Two Fictions
Jonathan Doyle Spencer

Someone Bellows From a Sailboat

This place is shrink-wrapped in sausage coating.
Do you like your breakfast? the waitress asks. The table is white and hard. She stands waiting for an answer. He finally looks up, to hear her.
Is your food okay? You haven't touched it.
He says, yes.

Dogs do their part to run the world, according to their stomachs.

Everyone is very careful not to look directly at someone else. Lest they should stumble. The curve of a fork is used to curl a young girl's hair. Her face is powdered with pepper. Though I have seen worse things in gumball machines.

Do you have a quarter?

The jib is taut. The white gulls look like they're being mixed up in a blender, under the blanched potato sky. Under the single grapefruit.

Revelation 4:11


The green in the trees is chained together, you know, she says. The trees, they have roots. And the roots go into the same ground, you know. And the birds fly over all the trees in the same sky. And so, too, the birds are chained together, she says.
Her friend says, well, how do they fly with chains on them?
And she looks at her friend like she's an idiot.
Right about then a sparrow flies over, casting a fluttering shadow beside them, and then down through the lawn, but neither one saw it. The friend wears a yellow shirt with pink stripes. The little guru wears red shorts that come way up her thighs. There's a white star on one side. The friend picks up a twig and begins to strip off the bark, revealing the white, wet wood underneath. The other rises to leave, brushing the grass off her legs.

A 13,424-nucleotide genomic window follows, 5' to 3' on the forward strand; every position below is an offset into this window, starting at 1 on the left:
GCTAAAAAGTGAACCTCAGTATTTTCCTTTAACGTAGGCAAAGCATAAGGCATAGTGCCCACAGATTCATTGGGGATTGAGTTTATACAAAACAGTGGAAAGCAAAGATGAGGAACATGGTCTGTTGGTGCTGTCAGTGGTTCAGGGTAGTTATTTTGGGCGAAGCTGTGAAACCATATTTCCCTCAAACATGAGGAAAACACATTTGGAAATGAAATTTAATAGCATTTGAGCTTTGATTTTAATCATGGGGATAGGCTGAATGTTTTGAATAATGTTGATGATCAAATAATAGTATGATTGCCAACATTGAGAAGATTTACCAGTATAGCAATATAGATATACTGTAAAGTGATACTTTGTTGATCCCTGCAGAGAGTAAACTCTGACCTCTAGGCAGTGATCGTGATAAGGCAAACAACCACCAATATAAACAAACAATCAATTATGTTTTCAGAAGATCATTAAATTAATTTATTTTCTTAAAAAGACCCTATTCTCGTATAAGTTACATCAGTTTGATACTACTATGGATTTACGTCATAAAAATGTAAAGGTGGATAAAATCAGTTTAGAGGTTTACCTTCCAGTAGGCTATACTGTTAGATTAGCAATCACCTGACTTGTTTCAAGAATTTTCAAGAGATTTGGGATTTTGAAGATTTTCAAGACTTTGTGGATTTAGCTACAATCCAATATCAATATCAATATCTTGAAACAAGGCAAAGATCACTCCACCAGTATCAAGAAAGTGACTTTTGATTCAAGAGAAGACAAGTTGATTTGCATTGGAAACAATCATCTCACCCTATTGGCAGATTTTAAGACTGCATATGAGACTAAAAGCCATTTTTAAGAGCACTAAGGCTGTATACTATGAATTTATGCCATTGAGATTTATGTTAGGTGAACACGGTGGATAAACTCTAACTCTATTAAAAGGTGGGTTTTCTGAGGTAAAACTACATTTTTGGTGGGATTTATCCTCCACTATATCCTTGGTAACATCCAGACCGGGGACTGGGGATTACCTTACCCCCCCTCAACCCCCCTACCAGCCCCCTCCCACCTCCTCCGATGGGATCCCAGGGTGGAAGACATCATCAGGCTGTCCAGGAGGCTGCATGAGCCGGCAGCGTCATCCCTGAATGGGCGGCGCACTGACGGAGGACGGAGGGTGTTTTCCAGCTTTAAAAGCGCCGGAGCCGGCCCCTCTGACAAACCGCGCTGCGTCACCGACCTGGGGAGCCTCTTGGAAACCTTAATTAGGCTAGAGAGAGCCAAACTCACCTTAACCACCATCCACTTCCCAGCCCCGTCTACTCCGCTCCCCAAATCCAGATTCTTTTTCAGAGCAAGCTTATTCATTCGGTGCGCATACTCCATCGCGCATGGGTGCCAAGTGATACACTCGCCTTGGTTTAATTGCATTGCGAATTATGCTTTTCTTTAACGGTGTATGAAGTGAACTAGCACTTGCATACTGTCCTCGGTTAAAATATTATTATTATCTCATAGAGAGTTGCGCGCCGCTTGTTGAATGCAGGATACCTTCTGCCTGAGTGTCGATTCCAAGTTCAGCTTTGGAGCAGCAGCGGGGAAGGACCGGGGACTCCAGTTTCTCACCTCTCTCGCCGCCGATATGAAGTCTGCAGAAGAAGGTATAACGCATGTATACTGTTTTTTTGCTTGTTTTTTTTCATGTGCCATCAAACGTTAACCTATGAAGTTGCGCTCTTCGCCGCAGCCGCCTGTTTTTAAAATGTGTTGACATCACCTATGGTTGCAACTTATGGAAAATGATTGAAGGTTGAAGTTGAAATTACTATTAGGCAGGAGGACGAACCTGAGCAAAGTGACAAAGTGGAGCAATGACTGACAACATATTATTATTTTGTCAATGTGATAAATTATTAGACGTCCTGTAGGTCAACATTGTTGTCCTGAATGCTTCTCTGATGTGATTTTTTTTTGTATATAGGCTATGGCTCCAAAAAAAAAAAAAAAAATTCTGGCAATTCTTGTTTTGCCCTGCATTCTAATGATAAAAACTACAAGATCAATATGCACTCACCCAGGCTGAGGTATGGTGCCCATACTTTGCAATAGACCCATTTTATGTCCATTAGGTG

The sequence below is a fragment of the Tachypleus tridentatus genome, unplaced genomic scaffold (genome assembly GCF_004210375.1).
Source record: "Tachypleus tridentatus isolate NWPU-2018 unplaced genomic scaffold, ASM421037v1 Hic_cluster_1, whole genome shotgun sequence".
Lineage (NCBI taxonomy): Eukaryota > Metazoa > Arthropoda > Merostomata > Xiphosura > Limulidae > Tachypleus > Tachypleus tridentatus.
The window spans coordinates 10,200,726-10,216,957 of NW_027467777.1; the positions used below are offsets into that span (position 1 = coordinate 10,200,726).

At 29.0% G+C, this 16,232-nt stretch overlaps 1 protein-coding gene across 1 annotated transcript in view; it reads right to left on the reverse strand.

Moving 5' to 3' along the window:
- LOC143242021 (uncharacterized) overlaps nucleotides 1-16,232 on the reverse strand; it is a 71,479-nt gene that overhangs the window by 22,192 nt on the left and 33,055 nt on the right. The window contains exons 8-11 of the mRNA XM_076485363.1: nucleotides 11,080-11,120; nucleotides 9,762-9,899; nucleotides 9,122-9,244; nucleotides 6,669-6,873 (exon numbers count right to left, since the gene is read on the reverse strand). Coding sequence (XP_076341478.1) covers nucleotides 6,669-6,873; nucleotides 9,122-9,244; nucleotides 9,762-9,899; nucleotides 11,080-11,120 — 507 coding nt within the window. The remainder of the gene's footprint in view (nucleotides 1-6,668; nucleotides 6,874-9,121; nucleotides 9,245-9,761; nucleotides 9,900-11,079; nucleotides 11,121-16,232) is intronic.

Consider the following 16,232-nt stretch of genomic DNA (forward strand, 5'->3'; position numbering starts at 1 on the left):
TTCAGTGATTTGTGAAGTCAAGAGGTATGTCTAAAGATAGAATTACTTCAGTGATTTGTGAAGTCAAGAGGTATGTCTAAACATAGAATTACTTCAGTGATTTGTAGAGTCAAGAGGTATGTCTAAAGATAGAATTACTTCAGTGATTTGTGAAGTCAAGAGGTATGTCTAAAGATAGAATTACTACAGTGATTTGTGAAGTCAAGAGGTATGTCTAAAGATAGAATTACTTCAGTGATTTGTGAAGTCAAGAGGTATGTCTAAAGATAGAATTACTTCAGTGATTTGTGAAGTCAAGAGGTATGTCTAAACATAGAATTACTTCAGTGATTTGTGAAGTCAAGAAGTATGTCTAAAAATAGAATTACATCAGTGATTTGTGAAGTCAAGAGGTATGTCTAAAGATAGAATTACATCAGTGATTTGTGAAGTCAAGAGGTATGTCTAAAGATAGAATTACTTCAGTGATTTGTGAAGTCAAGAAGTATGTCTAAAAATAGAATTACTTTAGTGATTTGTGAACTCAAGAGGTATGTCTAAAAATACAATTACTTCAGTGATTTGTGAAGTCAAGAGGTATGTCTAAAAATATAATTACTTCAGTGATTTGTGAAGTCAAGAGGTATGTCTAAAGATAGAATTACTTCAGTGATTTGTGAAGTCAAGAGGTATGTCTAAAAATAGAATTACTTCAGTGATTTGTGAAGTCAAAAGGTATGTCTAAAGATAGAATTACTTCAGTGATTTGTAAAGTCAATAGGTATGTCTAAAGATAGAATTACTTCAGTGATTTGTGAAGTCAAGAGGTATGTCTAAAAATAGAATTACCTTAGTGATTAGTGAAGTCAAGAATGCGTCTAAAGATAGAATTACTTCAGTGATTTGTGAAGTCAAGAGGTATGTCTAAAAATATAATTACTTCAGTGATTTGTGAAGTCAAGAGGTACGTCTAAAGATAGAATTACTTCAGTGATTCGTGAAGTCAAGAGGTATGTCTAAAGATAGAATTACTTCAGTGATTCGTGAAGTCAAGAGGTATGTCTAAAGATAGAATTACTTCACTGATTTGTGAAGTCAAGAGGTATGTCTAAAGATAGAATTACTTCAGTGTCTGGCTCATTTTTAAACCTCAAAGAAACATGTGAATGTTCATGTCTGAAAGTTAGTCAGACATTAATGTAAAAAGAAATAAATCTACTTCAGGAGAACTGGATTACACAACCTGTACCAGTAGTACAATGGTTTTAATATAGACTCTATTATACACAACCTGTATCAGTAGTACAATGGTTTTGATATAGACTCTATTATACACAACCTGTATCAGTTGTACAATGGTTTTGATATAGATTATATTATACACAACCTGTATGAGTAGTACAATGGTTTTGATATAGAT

There's a moonshiner way on back in the hills that mixes his moonshine with lilacs, and morning glory seeds. He touches things with his fingertips in the night that aren't there. They melt when he touches them. That's why he can't find them at dawn.


The railroad tracks move from parallel to figure-eights; they get worse the farther you get from the station, like noodles thrown out the window.
They were falling apart, someone says, my mother would've been ashamed to serve those. And you should be, too.
The trains have adjusted their wheels and axles accordingly. The conductors have learned to dislike spaghetti. They make unscheduled stops at the brothels. They smoke cigarettes while dirty men in dirty shirts shovel coal into the engine's fire. They crack their knuckles before they make adjustments to the levers. They tip their hats to the mailbags swinging aboard, to the love letters, the tax forms, the ransom notes, the messages to which they will not respond, the dots and dashes, all lined up, of a certain age; all aboard, they say, all aboard, as the whistle steams, all aboard, they say, mostly to themselves.